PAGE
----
Gosliner and his colleagues also got to name the new species. They call it Hoplodoris rosans for a few reasons. Hoplodoris is the genus of the sea slug. But its species name, rosans, is named after the rose. They chose that because, for one, there are reddish-pink spots on the underside of the body. And two: “It has in its reproductive system this very large spine that holds mates when mating that was shaped like a rose thorn,” Gosliner says.

Along with Hoplodoris rosans, researchers at the California Academy of Sciences have described this year:

A pygmy seahorse about the size of a grape, called Hippocampus nalu.

Courtesy of Richard Smith/California Academy of Sciences

A gecko residing in the city of Guwahati, India, called Cyrtodactylus urbanus.

Courtesy of Jayaditya Purkayastha/California Academy of Sciences

The first species of pipefish known to live among red algae, called Stigmatopora harastii.

Courtesy of Andrew Trevor-Jones/California Academy of Sciences

A newly described flowering plant in Brazil in the Microlicia genus, Microlicia capitata.

Courtesy of. A.V. Scatigna/California Academy of Sciences

And a new sea biscuit (sand dollar) in the Philippines, Clypeaster brigitteae.

Courtesy of Rich Mooi/California Academy of Sciences

Why scientists need to keep documenting life on Earth. And how you can, too.

It’s been a tough year full of sickness and death with the Covid-19 pandemic. It’s hopeful knowing how much there is yet to be discovered about our world. And it’s important work, too.

Between 2010 and 2020, 467 species have been declared extinct (though they might have actually gone extinct in decades prior), according to the global authority on species conservation status, the International Union for Conservation of Nature, or IUCN. Others have been brought to the brink, and still more are seeing serious declines in their population numbers.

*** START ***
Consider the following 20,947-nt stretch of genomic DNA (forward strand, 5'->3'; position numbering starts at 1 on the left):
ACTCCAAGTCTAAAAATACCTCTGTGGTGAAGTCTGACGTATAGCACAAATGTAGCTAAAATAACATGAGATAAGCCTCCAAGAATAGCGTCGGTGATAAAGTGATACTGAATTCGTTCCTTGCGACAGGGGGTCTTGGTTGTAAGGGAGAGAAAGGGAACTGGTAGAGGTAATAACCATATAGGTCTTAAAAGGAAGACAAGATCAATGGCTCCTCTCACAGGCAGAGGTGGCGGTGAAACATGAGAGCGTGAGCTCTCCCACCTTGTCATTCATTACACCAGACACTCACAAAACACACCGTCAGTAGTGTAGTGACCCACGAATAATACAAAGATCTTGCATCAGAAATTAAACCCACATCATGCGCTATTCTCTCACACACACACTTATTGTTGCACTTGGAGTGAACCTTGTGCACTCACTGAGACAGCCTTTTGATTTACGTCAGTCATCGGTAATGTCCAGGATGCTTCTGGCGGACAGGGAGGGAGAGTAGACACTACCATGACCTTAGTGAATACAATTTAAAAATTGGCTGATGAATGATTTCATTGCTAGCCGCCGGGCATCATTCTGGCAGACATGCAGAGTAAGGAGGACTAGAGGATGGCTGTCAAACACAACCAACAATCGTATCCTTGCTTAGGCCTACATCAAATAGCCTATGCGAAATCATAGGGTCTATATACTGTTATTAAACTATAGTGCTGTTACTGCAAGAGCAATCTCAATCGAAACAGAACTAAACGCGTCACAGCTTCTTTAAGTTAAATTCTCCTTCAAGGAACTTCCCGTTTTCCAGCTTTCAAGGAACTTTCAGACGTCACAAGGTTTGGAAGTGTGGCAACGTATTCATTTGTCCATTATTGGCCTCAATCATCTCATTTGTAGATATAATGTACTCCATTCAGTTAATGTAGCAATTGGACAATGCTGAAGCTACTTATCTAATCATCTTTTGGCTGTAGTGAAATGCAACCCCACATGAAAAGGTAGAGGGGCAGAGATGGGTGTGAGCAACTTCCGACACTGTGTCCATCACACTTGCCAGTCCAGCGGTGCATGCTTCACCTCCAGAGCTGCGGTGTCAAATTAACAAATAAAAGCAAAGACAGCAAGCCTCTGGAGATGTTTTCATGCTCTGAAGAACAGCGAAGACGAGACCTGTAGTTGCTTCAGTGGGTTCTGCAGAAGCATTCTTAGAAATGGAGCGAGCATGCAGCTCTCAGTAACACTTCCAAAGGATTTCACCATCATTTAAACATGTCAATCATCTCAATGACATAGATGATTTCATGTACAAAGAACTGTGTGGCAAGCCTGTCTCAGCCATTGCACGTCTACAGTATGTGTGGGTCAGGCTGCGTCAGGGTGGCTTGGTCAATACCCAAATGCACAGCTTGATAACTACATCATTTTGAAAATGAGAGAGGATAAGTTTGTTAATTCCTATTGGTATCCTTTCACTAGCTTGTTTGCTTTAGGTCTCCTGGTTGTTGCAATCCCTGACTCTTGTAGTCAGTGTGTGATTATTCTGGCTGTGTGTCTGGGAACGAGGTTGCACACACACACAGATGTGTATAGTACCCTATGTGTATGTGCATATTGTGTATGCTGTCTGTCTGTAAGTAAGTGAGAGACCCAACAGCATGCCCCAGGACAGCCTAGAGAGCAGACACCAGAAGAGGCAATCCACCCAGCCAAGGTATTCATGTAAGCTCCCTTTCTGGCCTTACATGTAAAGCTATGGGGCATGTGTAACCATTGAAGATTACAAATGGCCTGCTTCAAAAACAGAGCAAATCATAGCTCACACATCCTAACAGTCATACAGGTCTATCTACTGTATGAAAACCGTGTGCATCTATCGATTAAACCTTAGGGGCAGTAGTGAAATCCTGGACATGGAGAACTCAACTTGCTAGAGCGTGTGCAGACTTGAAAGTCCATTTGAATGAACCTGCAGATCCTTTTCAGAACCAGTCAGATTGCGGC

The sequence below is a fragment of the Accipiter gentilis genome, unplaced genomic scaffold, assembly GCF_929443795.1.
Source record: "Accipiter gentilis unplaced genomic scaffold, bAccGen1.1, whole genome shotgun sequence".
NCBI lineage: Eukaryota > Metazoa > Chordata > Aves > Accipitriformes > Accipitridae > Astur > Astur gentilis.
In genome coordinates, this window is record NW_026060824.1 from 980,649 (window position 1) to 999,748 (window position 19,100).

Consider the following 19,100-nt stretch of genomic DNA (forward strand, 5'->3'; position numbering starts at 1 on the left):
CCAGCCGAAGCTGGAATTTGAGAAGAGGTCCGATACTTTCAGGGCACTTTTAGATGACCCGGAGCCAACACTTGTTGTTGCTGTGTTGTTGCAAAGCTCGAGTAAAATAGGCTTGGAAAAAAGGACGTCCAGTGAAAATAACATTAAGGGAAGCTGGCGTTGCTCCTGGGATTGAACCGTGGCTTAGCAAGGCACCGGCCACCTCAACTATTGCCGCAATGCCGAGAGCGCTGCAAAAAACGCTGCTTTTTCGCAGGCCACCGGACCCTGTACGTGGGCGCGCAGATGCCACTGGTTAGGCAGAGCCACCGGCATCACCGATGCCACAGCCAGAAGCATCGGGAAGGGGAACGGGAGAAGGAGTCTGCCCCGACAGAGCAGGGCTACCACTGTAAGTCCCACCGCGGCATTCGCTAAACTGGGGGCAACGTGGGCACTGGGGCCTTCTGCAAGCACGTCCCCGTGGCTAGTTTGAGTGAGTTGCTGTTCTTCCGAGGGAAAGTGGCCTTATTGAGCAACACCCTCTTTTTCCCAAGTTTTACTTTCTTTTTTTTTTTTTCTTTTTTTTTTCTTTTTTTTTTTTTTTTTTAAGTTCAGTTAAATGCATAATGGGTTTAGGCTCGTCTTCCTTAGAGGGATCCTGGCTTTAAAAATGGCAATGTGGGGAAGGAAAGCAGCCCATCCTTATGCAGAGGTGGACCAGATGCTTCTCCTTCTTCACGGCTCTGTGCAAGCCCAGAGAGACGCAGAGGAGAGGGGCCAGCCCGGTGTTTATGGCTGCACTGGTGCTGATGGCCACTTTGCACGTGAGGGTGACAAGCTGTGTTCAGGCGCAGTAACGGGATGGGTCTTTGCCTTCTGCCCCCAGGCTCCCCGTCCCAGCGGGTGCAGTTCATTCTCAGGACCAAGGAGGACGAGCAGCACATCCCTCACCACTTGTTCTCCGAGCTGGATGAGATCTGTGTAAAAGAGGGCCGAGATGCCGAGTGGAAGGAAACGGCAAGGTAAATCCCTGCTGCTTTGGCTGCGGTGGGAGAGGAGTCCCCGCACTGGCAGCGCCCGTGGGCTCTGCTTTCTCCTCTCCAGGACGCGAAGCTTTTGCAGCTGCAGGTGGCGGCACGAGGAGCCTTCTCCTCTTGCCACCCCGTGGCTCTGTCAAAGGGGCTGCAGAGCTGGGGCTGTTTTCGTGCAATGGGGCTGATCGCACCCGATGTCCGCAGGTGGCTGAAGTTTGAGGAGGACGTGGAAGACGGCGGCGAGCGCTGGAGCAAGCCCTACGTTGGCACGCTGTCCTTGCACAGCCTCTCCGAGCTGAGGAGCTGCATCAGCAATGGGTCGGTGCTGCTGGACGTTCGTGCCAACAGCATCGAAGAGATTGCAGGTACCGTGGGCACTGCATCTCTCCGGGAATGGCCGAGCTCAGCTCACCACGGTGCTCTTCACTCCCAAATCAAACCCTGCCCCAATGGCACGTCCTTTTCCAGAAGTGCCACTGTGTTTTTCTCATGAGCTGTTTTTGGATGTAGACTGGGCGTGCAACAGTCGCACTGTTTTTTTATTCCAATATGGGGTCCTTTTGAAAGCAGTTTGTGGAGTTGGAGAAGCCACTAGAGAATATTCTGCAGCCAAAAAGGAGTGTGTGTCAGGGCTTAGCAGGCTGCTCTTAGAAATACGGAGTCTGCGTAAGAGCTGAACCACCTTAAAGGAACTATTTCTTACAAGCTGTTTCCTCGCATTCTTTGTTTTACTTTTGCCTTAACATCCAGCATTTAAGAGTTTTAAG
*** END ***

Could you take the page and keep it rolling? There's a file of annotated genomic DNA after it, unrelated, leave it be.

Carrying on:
In all, the UN’s Intergovernmental Science-Policy Platform on Biodiversity and Ecosystem Services estimates as many as 1 million species are now at risk of extinction if we don’t act to save them; that number includes 40 percent of all amphibian species, 33 percent of corals, and around 10 percent of insects.

A species can be discovered nearly anywhere: In 2012, a new species of ant was discovered in New York City, of all places. If you’re interested in species sleuthing, Gosliner recommends using the iNaturalist app to document critters and plants you see out in the world.

There, a community of citizen scientists can help determine if what you’ve scouted is truly new. And you don’t need to find something new, per se, to contribute to science. “Just yesterday,” he told me on December 18, “on iNaturalist there was a species of nudibranch [sea slug] that was found in the tide pools just south of San Francisco, that nobody had seen for many, many years. And so that was a really exciting thing to have documented.”

To protect more species, scientists need to know they exist in the first place.

“Describing new species is really documenting biodiversity on the planet,” Gosliner says. “There’s so many areas that we may lose species before we even know that they existed. If you never knew it existed, [and] then it disappeared — that’s kind of a tragedy from my standpoint. There’s the element of the excitement of discovering something new. But also, there’s the urgency that we really need this information to be able to protect biodiversity on the planet.”